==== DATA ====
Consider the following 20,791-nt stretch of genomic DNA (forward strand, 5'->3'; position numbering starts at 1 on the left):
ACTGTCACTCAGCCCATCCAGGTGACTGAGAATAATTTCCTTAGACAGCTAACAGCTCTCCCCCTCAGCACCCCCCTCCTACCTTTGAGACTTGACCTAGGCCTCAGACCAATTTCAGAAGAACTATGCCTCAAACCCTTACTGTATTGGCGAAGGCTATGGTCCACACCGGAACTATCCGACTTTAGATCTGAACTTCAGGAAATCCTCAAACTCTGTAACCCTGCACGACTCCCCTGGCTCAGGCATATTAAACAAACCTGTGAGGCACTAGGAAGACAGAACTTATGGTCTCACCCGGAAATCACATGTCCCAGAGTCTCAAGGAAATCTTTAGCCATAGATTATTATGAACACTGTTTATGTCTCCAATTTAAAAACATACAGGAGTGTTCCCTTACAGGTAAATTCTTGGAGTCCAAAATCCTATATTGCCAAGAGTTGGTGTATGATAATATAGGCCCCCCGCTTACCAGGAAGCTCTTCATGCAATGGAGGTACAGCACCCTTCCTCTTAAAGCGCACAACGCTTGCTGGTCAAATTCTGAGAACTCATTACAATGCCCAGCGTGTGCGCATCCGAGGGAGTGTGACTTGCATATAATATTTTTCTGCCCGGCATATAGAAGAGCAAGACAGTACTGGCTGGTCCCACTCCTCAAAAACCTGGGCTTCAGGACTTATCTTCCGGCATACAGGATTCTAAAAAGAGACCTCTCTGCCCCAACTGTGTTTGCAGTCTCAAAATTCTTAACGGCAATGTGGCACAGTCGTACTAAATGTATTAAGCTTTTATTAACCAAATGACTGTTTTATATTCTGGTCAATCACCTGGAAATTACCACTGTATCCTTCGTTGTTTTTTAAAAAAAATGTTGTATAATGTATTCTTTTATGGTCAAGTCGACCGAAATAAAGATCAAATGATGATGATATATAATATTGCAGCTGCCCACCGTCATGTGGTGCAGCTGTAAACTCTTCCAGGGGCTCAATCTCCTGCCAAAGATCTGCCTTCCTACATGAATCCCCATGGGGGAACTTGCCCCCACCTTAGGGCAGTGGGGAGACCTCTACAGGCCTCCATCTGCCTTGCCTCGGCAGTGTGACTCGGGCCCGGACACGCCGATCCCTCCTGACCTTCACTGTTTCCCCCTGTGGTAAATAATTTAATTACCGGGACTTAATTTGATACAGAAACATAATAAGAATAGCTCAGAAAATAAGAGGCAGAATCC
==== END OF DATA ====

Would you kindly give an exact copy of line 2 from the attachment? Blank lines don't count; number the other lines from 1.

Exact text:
ACTGTCACTCAGCCCATCCAGGTGACTGAGAATAATTTCCTTAGACAGCTAACAGCTCTCCCCCTCAGCACCCCCCTCCTACCTTTGAGACTTGACCTAGGCCTCAGACCAATTTCAGAAGAACTATGCCTCAAACCCTTACTGTATTGGCGAAGGCTATGGTCCACACCGGAACTATCCGACTTTAGATCTGAACTTCAGGAAATCCTCAAACTCTGTAACCCTGCACGACTCCCCTGGCTCAGGCATATTAAACAAACCTGTGAGGCACTAGGAAGACAGAACTTATGGTCTCACCCGGAAATCACATGTCCCAGAGTCTCAAGGAAATCTTTAGCCATAGATTATTATGAACACTGTTTATGTCTCCAATTTAAAAACATACAGGAGTGTTCCCTTACAGGTAAATTCTTGGAGTCCAAAATCCTATATTGCCAAGAGTTGGTGTATGATAATATAGGCCCCCCGCTTACCAGGAAGCTCTTCATGCAATGGAGGTACAGCACCCTTCCTCTTAAAGCGCACAACGCTTGCTGGTCAAATTCTGAGAACTCATTACAATGCCCAGCGTGTGCGCATCCGAGGGAGTGTGACTTGCATATAATATTTTTCTGCCCGGCATATAGAAGAGCAAGACAGTACTGGCTGGTCCCACTCCTCAAAAACCTGGGCTTCAGGACTTATCTTCCGGCATACAGGATTCTAAAAAGAGACCTCTCTGCCCCAACTGTGTTTGCAGTCTCAAAATTCTTAACGGCAATGTGGCACAGTCGTACTAAATGTATTAAGCTTTTATTAACCAAATGACTGTTTTATATTCTGGTCAATCACCTGGAAATTACCACTGTATCCTTCGTTGTTTTTTAAAAAAAATGTTGTATAATGTATTCTTTTATGGTCAAGTCGACCGAAATAAAGATCAAATGATGATGATATATAATATTGCAGCTGCCCACCGTCATGTGGTGCAGCTGTAAACTCTTCCAGGGGCTCAATCTCCTGCCAAAGATCTGCCTTCCTACATGAATCCCCATGGGGGAACTTGCCCCCACCTTAGGGCAGTGGGGAGACCTCTACAGGCCTCCATCTGCCTTGCCTCGGCAGTGTGACTCGGGCCCGGACACGCCGATCCCTCCTGACCTTCACTGTTTCCCCCTGTGGTAAATAATTTAATTACCGGGACTTAATTTGATACAGAAACATAATAAGAATAGCTCAGAAAATAAGAGGCAGAATCC